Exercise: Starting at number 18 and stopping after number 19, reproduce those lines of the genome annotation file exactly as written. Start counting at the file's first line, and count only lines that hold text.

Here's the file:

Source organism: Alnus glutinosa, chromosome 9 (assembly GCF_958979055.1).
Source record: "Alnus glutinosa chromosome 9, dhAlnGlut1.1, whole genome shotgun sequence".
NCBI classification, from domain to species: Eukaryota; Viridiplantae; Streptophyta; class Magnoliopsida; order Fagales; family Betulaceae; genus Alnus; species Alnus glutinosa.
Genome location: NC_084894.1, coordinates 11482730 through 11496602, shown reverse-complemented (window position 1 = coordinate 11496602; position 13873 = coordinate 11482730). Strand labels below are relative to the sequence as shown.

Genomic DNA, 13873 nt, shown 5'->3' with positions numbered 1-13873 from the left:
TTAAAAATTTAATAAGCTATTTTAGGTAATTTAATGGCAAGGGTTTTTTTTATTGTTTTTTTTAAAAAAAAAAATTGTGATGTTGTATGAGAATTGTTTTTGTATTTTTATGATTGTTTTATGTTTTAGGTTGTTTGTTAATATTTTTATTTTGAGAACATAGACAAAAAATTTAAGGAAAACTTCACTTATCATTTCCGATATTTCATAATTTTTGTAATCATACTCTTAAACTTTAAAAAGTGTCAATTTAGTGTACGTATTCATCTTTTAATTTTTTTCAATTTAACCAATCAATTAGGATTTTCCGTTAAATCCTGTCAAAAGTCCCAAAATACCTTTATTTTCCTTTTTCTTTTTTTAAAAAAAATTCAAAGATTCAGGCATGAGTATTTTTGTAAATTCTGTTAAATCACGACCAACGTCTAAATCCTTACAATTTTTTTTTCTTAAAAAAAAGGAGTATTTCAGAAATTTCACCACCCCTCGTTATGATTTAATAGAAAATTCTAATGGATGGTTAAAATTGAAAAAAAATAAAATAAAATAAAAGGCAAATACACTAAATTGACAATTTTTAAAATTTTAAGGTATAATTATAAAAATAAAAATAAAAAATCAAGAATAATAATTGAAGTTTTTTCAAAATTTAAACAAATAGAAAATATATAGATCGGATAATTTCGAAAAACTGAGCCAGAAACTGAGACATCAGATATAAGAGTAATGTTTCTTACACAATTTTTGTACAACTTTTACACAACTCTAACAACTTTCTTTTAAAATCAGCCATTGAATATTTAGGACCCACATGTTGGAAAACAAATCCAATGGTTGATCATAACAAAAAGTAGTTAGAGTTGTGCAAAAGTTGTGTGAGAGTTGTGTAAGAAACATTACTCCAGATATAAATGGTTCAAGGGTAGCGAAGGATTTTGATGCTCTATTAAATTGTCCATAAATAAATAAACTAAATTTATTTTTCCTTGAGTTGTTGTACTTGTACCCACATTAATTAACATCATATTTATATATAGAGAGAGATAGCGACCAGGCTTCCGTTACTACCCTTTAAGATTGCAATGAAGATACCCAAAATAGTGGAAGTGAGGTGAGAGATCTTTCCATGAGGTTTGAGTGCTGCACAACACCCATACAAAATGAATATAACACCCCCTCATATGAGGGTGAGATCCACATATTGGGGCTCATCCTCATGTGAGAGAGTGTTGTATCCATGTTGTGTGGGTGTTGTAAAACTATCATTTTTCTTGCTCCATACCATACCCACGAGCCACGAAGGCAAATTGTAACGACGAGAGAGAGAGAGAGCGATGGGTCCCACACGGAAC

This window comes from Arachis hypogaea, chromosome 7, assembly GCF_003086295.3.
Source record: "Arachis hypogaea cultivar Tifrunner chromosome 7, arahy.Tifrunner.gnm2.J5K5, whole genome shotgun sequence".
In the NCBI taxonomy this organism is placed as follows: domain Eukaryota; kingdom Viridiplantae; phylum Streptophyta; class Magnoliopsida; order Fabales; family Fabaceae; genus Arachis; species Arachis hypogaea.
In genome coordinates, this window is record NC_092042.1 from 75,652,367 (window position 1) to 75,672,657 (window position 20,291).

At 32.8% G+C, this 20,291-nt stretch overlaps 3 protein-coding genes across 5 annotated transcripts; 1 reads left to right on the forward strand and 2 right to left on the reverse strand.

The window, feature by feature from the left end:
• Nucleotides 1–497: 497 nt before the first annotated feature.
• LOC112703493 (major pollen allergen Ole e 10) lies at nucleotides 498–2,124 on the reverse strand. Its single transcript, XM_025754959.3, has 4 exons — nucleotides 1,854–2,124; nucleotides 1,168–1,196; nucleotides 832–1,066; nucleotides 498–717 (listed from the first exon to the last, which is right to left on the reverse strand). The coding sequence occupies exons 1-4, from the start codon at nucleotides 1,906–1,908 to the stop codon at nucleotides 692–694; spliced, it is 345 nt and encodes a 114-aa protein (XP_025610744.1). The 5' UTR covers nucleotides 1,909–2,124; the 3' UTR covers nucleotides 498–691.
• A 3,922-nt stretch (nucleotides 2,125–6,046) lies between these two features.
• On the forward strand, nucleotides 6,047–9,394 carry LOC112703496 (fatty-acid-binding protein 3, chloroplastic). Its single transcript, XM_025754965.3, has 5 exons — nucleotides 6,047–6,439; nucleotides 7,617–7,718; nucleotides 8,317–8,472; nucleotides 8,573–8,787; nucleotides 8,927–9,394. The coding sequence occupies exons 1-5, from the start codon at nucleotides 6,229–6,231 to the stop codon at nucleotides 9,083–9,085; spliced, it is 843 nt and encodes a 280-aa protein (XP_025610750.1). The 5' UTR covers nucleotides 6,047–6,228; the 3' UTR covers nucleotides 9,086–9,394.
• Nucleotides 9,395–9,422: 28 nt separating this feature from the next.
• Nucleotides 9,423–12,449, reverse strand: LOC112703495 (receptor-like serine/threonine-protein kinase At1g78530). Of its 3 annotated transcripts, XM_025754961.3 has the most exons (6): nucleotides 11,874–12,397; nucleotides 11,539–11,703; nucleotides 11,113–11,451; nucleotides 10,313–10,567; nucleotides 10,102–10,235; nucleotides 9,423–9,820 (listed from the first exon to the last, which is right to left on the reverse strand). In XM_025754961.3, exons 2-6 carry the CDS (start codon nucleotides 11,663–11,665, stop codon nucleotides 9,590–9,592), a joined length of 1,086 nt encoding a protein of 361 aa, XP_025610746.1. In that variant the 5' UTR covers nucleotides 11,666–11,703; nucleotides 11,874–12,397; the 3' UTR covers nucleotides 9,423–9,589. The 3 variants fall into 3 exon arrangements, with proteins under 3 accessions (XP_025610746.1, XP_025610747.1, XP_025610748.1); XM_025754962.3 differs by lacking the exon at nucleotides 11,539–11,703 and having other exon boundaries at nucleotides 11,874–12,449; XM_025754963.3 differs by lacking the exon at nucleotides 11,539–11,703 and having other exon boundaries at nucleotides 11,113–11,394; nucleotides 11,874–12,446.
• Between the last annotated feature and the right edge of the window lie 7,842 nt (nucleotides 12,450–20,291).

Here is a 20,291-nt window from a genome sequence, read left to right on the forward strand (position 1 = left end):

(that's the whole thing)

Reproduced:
• Nucleotides 9,423–12,449, reverse strand: LOC112703495 (receptor-like serine/threonine-protein kinase At1g78530). Of its 3 annotated transcripts, XM_025754961.3 has the most exons (6): nucleotides 11,874–12,397; nucleotides 11,539–11,703; nucleotides 11,113–11,451; nucleotides 10,313–10,567; nucleotides 10,102–10,235; nucleotides 9,423–9,820 (listed from the first exon to the last, which is right to left on the reverse strand). In XM_025754961.3, exons 2-6 carry the CDS (start codon nucleotides 11,663–11,665, stop codon nucleotides 9,590–9,592), a joined length of 1,086 nt encoding a protein of 361 aa, XP_025610746.1. In that variant the 5' UTR covers nucleotides 11,666–11,703; nucleotides 11,874–12,397; the 3' UTR covers nucleotides 9,423–9,589. The 3 variants fall into 3 exon arrangements, with proteins under 3 accessions (XP_025610746.1, XP_025610747.1, XP_025610748.1); XM_025754962.3 differs by lacking the exon at nucleotides 11,539–11,703 and having other exon boundaries at nucleotides 11,874–12,449; XM_025754963.3 differs by lacking the exon at nucleotides 11,539–11,703 and having other exon boundaries at nucleotides 11,113–11,394; nucleotides 11,874–12,446.
• Between the last annotated feature and the right edge of the window lie 7,842 nt (nucleotides 12,450–20,291).